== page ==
Performance
5 out of 5 stars
Story
5 out of 5 stars

Reviewed: 10-08-18

Dr Goodwin’s has written a truly stirring portrait of what real leadership is and how it manifests.
If you only have time for one chapter, don’t miss Chapter 9. However, the rest of the book is not to be missed. “Leadership” is organized into a three main section, each containing a chapter on each of Goodwin's four presidential leaders, Lincoln, T. Roosevelt, FDR, and LBJ, for a total of 12 chapters. The first section recounts their early live, the second, their rise to public life, and the third, a demonstration of their leadership in troubled times. There is also a forward and epilogue.
The author has published extensively on all four of these presidents. So, there is little new in terms of biographical facts of which Dr. Goodwin’s readers are not already aware. Similarly, the coverage of their presidential leadership is not meant to be comprehensive. For instance, little is made of President Johnson’s profound lack of leadership in his handling of the Vietnam War.
Those of us who pick up this book and read it are left with a deep understanding of leadership on a world-stage scale looks like, and a fervent desire to sea such leadership addressing our current troubles.

4 of 5 people found this review helpful

  • Fear

  • Trump in the White House
  • By: Bob Woodward
  • Narrated by: Robert Petkoff
  • Length: 12 hrs and 20 mins
  • Unabridged
  • Overall
    4.5 out of 5 stars 16,682
  • Performance
    4.5 out of 5 stars 14,959
  • Story
    4.5 out of 5 stars 14,853

With authoritative reporting honed through eight presidencies from Nixon to Obama, author Bob Woodward reveals in unprecedented detail the harrowing life inside President Donald Trump’s White House and precisely how he makes decisions on major foreign and domestic policies. Woodward draws from hundreds of hours of interviews with firsthand sources, meeting notes, personal diaries, files, and documents. The focus is on the explosive debates and the decision-making in the Oval Office, the Situation Room, Air Force One, and the White House residence.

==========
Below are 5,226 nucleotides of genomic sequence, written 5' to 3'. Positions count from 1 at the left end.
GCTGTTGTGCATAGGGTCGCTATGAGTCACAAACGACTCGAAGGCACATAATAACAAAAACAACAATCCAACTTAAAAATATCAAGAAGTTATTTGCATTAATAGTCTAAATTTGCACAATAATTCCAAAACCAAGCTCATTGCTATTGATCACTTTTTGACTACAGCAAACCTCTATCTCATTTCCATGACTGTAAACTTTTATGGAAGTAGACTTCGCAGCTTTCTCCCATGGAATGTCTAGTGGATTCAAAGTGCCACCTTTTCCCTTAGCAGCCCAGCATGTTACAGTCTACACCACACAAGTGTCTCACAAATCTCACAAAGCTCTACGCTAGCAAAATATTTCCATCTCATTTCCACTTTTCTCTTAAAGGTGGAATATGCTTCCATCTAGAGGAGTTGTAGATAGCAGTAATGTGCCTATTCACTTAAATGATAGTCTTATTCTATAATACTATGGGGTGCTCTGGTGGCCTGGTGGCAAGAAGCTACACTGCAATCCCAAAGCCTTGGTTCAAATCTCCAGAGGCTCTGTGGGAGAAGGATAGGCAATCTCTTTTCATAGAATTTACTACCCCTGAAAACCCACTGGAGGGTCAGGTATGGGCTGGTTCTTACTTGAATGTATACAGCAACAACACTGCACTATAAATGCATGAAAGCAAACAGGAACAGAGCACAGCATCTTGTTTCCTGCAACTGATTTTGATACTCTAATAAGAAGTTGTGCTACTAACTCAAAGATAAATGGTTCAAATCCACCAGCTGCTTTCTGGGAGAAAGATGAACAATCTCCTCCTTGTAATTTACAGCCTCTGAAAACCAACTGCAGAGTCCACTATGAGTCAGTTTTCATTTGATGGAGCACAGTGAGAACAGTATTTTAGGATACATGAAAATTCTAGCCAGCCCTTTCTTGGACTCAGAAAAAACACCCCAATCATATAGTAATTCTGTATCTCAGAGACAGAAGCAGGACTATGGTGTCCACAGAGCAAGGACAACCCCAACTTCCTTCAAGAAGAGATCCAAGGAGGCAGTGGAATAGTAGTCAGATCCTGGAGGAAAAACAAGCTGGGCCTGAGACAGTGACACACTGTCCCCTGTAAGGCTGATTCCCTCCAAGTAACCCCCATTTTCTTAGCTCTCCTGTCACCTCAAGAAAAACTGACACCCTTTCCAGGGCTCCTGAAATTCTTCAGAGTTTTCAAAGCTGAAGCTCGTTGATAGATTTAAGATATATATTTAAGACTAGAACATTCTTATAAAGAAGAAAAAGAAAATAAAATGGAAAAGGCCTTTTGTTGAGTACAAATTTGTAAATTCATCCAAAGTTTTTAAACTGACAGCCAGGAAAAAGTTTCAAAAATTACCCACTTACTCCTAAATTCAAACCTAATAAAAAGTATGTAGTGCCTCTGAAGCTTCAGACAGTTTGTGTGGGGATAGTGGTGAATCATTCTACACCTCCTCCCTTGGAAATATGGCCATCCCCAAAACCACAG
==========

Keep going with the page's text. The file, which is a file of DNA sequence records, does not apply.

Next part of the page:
• 2 out of 5 stars
  • Repetitive

  • By Amazon Customer on 09-29-18

The Reemergence of Fascism

Overall
4 out of 5 stars
Performance
4 out of 5 stars
Story
4 out of 5 stars

Reviewed: 09-24-18

Much of Bob Woodward’s latest book draws compelling comparisons between the rise of fascism in the 1930’s and its frightening reemergence now. For those of us reared in the shadow of World War II, fascism was thought to be well-killed and permanently relegated to the scrapheap of history. Now with fascism’s apparent resurgence in the governments of Russia, Poland, Hungary, and the US, we see that it is potentially more dangerous than it was in the last century.

Mr. Woodward reputation is such that he need not resort to unwarranted alarmist pronouncements, and he does not. He plainly states the facts as they have revealed themselves in his extensive research. His plain and easy-to-understand reporting draws no conclusions. He leaves those and the discussions of what is to be done to his readers.

1 of 2 people found this review helpful